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Detention and the law – another Supreme Court decision

This is the third decision on this topic in recent months and comes after the cases of R (Hemmati & Ors) v Secretary of State for the Home Department…

Last week saw yet another judgment from the Supreme Court (“SC”) on the issue of false imprisonment. This is the third decision on this topic in as many months and comes after the cases of R (Hemmati & Ors) v Secretary of State for the Home Department [2019] UKSC 56 and R (Jalloh (Liberia)) v Secretary of State for the Home Department [2020] UKSC.

In R (DN (Rwanda) v Secretary of State for the Home Department [2020] UKSC 7, the SC was concerned with the appeal of DN, a Rwandan national who was granted refugee status in the UK. He was subsequently convicted of a number of offences, the most serious of which was assisting unlawful entry of a non-EEA national. At the conclusion of his prison term, the Secretary of State used the powers under the Nationality, Immigration and Asylum Act 2002 to order deportation. DN’s offence was a “particularly serious crime” for the purposes of the Nationality, Immigration and Asylum Act 2002 (Specification of Particularly Serious Crimes) Order 2004 (“the 2004 Order”). The Secretary of State ordered DN’s detention pending deportation.

DN initially sought judicial review of the deportation order. However, following a Court of Appeal decision which determined that the 2004 Order was unlawful (EN (Serbia) [2009] EWCA Civ 630), DN amended his judicial review proceedings to concentrate on the lawfulness of the detention.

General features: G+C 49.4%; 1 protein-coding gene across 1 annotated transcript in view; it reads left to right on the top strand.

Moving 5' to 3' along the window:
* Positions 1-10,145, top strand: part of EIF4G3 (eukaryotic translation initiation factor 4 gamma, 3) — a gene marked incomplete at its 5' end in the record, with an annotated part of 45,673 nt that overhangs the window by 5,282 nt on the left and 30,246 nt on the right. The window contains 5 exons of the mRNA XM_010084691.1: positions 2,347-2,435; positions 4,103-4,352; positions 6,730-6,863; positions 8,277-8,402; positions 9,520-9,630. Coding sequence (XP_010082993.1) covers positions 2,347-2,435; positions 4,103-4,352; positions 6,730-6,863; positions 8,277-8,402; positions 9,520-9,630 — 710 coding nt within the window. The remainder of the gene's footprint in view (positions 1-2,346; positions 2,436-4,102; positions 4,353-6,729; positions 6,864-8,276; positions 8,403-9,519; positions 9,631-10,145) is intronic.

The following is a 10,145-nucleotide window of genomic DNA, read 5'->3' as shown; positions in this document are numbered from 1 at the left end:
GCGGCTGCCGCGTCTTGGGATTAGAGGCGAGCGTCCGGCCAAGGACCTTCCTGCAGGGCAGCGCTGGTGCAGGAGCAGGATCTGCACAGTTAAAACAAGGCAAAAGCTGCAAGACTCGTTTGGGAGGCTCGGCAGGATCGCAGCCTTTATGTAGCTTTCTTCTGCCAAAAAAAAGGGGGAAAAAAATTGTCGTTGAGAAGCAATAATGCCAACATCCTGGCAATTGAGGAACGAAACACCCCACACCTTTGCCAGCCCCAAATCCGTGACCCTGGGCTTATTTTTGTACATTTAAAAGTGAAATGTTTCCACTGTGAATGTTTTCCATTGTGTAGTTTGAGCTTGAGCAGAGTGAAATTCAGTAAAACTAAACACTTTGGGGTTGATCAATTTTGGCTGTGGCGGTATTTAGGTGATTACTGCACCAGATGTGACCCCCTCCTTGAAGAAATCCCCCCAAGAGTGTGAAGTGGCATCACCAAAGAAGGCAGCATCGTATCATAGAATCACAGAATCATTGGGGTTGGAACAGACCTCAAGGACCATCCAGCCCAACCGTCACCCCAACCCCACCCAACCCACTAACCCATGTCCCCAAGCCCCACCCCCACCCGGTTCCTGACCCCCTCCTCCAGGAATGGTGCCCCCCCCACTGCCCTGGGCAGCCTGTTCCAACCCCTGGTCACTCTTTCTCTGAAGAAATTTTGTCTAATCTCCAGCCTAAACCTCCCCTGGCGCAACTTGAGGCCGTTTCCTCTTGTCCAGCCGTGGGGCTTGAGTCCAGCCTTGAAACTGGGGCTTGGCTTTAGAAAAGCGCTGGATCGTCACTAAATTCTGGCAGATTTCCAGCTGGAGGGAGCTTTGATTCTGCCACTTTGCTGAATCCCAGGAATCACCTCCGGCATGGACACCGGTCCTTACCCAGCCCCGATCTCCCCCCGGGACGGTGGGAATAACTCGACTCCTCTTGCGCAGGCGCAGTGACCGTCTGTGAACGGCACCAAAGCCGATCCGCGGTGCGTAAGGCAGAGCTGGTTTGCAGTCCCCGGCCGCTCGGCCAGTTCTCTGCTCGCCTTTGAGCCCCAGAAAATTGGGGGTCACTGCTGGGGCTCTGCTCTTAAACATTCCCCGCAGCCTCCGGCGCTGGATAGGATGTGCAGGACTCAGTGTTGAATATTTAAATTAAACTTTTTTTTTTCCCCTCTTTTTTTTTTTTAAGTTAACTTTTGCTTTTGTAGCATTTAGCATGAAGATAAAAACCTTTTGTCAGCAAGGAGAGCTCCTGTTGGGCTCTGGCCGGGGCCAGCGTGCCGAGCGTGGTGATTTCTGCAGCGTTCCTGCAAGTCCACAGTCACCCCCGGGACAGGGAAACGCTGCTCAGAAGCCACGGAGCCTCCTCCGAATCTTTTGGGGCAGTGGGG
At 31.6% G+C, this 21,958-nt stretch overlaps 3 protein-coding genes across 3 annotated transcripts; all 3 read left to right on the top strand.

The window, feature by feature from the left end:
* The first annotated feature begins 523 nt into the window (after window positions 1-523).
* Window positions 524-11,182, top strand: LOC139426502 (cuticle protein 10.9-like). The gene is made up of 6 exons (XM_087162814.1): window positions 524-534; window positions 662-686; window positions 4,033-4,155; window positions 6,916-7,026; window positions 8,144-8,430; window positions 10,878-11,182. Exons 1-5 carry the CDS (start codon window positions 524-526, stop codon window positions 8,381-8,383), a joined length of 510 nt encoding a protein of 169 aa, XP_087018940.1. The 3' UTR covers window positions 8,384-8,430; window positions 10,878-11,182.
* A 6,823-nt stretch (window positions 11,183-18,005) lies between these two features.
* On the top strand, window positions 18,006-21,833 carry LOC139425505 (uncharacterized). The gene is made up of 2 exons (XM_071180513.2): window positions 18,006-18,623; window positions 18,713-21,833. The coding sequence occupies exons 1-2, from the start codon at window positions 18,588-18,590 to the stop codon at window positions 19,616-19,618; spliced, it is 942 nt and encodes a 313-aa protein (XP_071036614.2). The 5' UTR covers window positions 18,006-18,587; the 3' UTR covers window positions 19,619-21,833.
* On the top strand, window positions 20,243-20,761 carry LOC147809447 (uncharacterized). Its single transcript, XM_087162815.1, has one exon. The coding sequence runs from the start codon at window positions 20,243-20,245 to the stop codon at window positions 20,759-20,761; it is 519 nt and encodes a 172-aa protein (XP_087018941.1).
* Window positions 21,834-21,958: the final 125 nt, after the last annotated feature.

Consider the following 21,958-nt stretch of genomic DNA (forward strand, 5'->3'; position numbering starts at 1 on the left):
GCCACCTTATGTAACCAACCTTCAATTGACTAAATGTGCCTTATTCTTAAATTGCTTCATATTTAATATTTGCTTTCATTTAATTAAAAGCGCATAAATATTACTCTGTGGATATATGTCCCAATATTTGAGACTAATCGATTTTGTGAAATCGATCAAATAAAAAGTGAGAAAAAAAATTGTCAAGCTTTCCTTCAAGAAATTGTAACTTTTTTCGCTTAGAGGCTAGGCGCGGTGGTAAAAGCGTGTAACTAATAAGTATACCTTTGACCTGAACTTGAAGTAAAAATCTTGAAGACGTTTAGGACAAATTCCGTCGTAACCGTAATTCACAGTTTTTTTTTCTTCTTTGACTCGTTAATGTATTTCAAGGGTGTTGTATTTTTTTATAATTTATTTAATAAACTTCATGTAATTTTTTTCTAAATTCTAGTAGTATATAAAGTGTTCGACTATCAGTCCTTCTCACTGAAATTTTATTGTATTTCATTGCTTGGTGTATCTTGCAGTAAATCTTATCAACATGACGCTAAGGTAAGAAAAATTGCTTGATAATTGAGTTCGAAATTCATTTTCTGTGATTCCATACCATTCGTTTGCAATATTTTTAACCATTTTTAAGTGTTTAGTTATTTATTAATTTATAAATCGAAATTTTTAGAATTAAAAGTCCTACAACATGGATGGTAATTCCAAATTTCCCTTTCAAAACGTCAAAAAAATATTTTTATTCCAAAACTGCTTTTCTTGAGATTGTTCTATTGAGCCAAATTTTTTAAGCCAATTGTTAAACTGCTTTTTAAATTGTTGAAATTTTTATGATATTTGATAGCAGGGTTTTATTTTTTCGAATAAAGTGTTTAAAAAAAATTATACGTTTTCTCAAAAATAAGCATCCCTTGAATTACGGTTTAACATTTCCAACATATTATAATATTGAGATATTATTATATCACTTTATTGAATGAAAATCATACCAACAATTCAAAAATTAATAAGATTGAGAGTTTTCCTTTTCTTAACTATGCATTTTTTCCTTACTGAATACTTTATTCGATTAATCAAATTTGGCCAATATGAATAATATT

The SC unanimously ruled that the detention was unlawful and DN was entitled to pursue a claim for damages for false imprisonment. There was no statutory power to detain because the 2004 Order upon which the decision to deport was based was unlawful. The detention was for the express purpose of facilitating deportation and “without the existence of a deportation order, the occasion for (much less the validity of) detention would simply not arise” (per Lord Kerr, paragraph 17).

The court reiterated with approval the judgment in R (Lumba) v SoS for the Home Department [2011] UKSC 12, unquestionably the leading decision in an area of the law that seems to consistently come before the courts. As confirmed in Lumba, there is no difference between a detention that is unlawful because there was no statutory power to detain and a detention that is unlawful because the decision to detain was made in breach of a rule of public law. The prospects of success of DN’s damages claims remain to be determined and will depend on issues not canvassed in the SC.

If you would like to discuss further, please liaise with Peter Wake at peter.wake@weightmans.com or Martin Forshaw at martin.forshaw@weightmans.com

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